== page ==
Tuesday, 30 March 2010

Monday, 29 March 2010

... Like a pair of turds nailed to a wall or J.I.T.

I cant remember the last time I managed 4 lifers in a day. Well actually I can - on Mull 2 years ago nearly (Hooded Crow, Black Guille, WT Eagle & Corncrake). Well today was a good day. I needed to blow off some steam as my dad has been pretty sick after his chemo. I left at half 5 little knowing Id slept through the devil child doing her Exorcist impressions. A Jay overflew the A14 as I got stuck in Cambridges rush hour just after 8. After sitting in traffic for 30 mins I gave into my stomach and bladder and visited the services.

After McDo'ing my issues I pushed on (slowly) to the suffolk coast. I arrived on site just after half 10 and meandered to the viewing area. Thank god I didnt go any slower! I got distant views of the Lesser Kestrel for under five minutes but got as good a look as anyone else. The rain duly arrived and the bird bugged out to seek shelter in the pines. After 20 minutes it was evident it wasnt coming back for a bit so I decided to try Minsmere for a bit until the Kestrel showed again.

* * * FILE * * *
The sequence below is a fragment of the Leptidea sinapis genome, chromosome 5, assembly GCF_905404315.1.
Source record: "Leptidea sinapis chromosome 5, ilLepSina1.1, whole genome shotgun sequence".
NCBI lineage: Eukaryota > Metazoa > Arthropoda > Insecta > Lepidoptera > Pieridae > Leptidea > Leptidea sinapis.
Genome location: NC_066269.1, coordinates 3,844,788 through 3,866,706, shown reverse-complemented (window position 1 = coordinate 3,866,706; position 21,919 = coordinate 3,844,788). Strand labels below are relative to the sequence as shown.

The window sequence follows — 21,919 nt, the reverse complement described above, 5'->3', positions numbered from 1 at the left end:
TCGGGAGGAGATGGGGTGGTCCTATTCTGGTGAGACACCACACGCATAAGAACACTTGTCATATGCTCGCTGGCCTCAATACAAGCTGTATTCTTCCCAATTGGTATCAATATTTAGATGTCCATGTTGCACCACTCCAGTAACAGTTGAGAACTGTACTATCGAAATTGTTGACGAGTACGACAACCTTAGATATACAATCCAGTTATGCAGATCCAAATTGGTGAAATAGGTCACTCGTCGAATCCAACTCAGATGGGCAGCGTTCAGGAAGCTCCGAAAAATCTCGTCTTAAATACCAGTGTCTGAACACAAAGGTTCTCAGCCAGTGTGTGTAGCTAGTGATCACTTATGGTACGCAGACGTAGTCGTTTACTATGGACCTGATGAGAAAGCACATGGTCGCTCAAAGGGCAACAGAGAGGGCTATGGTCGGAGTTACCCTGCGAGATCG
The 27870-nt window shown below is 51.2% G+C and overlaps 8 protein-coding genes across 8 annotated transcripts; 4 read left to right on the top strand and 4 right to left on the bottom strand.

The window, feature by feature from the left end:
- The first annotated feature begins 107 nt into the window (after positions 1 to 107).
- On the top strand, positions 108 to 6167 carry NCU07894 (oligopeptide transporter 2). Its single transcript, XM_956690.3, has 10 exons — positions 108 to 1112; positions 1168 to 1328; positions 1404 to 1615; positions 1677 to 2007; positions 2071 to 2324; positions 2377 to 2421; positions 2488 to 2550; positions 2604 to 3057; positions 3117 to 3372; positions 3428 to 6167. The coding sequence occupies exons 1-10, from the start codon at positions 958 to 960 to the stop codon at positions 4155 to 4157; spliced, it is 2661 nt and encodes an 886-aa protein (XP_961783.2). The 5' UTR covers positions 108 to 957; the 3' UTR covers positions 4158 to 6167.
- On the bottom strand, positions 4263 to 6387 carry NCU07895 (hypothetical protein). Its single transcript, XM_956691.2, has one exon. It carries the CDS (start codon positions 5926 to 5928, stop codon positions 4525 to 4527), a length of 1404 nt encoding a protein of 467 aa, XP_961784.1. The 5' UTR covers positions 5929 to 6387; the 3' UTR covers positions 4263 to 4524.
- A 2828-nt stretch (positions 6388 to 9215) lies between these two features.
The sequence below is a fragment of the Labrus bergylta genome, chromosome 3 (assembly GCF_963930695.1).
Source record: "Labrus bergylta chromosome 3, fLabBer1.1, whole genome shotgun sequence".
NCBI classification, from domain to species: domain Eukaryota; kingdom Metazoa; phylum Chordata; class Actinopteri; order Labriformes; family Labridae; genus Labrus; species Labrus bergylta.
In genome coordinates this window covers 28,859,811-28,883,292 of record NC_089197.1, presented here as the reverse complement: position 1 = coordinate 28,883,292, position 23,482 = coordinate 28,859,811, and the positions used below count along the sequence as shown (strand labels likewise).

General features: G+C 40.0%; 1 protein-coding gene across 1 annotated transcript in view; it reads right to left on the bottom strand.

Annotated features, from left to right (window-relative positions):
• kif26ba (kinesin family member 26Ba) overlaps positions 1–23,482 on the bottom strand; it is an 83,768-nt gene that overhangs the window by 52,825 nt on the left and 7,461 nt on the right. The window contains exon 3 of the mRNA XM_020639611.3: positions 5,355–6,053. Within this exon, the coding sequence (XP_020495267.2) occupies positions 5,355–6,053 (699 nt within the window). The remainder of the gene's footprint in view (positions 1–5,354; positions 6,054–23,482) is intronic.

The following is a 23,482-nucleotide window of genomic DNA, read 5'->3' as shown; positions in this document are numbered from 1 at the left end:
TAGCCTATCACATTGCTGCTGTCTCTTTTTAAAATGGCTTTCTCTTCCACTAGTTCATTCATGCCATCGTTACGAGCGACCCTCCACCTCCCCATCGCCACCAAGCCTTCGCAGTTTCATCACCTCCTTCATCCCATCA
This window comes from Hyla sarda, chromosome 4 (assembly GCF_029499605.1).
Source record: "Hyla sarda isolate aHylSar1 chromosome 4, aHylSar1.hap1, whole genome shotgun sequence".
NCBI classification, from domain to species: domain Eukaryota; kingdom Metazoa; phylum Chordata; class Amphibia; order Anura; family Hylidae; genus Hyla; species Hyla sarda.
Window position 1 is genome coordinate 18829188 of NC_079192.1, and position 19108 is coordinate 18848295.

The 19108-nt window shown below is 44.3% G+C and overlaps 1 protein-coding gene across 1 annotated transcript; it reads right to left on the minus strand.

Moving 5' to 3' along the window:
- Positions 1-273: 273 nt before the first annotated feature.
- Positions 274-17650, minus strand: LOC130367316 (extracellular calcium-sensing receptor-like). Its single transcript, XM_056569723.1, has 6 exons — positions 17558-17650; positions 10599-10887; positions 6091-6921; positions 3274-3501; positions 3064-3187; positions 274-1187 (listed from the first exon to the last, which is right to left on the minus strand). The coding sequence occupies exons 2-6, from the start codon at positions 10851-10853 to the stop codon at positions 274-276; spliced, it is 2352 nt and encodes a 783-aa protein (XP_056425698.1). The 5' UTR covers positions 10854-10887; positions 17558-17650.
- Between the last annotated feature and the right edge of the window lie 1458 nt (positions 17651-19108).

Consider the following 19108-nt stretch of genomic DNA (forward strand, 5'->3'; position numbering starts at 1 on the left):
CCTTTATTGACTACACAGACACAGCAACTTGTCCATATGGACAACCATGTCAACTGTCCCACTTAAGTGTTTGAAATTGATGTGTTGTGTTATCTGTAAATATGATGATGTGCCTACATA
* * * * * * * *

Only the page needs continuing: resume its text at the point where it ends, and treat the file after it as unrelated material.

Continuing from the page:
This was the first time Id been to this birding mecca and the ball and chain had given me strict time deadlines. I whizzed around the scrapes and got very lucky. As I walked about Chiffchaffs sung their hearts out and Green Woodpeckers yaffled unseen. Entering the North Hide I was struck by the sheer number of birds on the scrapes. Dunlin, Turnstone, Redshank, Bar-tailed Godwit (in summer dress no less) and gulls aplenty. A pair of Mediterranean Gulls displayed and copulated and whilst looking I noticed a couple of knots of these attractive gulls with at least 10 individuals about. A Swallow flitted across, a first for the year and the first time this has beat Sand Martin on to the year list. A Ruff pottered and a Spotted Redshank did elegant in my favourite Coot lovers parlance.